But I will completely understand skepticism about this prediction. I’ve already written a little about how my model doesn’t give quite enough importance to PGs and it isn’t clear who will step into the part-time PG role. The JUCO addition Aleksandar Isailovic is more of a shooter, which should help the offensive efficiency, but the model basically assumes that the team’s shooting guards will split that role, and cut down on last year’s ridiculous turnovers.
The other big question in my mind is why LIU’s offensive improvement wouldn’t be higher. 107.1 to 107.2 is pretty trivial. As noted, a large part of this is the loss of Ferry. A non-trivial portion of any team’s prediction is how much player development the head coach does. The promoted assistant Jack Perri gets judged with the large number of first time head coaches across the country in the last 10 years, and their track record typically isn’t great. The model takes a more pessimistic view of his ability to bring players along than had Ferry returned.
At the player level, Jason Brickman is expected to bounce back because he was much more efficient two seasons ago. But the model fears Jamal Olaswere and C.J. Garner may have reached their potential. Olasewere and Garner made huge leaps in efficiency last year after struggling two years ago, and while both players should have similar efficiency ratings to last season, it is unlikely they will improve dramatically for a second straight year.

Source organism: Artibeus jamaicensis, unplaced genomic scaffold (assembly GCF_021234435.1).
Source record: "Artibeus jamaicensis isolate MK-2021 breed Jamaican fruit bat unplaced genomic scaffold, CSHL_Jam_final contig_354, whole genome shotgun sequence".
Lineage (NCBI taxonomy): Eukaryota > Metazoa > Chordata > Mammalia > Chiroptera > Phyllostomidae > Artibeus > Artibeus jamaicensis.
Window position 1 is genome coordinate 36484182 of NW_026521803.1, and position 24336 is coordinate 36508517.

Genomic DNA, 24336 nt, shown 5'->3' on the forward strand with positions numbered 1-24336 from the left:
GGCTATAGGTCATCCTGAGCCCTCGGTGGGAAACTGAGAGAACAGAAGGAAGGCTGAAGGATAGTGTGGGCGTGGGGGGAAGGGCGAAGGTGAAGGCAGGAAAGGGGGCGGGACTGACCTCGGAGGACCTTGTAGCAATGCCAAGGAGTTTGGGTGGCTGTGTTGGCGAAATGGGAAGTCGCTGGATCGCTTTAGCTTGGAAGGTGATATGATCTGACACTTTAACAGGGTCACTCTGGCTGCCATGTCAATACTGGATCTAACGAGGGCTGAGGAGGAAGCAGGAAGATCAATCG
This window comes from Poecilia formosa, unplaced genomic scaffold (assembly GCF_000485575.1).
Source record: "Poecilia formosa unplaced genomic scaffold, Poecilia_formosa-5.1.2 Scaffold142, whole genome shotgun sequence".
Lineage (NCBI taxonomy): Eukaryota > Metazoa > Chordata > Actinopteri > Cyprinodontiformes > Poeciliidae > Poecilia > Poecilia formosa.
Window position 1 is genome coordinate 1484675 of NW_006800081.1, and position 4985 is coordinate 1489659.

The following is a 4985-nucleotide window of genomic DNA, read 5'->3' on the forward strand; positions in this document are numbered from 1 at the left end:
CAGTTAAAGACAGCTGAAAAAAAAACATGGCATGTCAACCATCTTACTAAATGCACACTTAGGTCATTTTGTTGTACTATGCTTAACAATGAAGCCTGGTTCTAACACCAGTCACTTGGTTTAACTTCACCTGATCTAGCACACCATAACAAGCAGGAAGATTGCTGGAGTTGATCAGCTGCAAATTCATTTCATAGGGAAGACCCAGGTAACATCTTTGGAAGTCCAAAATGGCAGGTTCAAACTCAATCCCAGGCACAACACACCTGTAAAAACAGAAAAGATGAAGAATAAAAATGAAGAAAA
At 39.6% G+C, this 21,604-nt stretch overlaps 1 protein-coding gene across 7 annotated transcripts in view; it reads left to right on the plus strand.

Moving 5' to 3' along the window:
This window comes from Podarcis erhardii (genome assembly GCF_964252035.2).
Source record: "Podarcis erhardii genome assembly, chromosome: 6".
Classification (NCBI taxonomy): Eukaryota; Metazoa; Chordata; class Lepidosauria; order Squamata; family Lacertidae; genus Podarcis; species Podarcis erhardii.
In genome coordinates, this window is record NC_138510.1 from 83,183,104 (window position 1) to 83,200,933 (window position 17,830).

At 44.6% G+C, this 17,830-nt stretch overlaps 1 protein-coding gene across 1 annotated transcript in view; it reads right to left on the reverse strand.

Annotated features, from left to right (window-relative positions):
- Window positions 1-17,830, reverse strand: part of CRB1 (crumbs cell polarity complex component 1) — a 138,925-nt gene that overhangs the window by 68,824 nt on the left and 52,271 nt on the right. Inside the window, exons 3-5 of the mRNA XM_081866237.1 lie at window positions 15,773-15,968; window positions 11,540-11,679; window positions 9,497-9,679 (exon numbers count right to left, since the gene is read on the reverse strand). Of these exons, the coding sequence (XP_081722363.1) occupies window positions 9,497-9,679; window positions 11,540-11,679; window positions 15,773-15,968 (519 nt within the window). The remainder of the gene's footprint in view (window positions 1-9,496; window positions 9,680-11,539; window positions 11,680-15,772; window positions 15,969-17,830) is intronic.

As I see it, the season largely comes down to how Olasewere plays. Because he shoots so often and plays such a large role in the offense, he has to improve on last year’s production again for LIU to take a substantial step forward, and the model doesn’t buy that. (Boyd is also going to be vital, but his performance has been very consistent throughout his career, so the model is more comfortable that he will continue to get better.)
BAB: Speaking of new coaches, is Wagner getting dinged for the same effect? It seems by bringing a bunch of players back – minus Tyler Murray – and adding former Michigan State recruit Dwaun Anderson they’d be able to improve quite a bit, but Robert Morris barely slips past them here.
DH: Yes, the first year coach effect is dinging Bashir Mason too. I’m not going to pretend the modeling of this is perfect, since first year coaches can be very different. But Mason’s situation is probably similar to that of Josh Pastner at Memphis. He will probably do better at recruiting initially, but it takes some time to learn how to be a winning coach.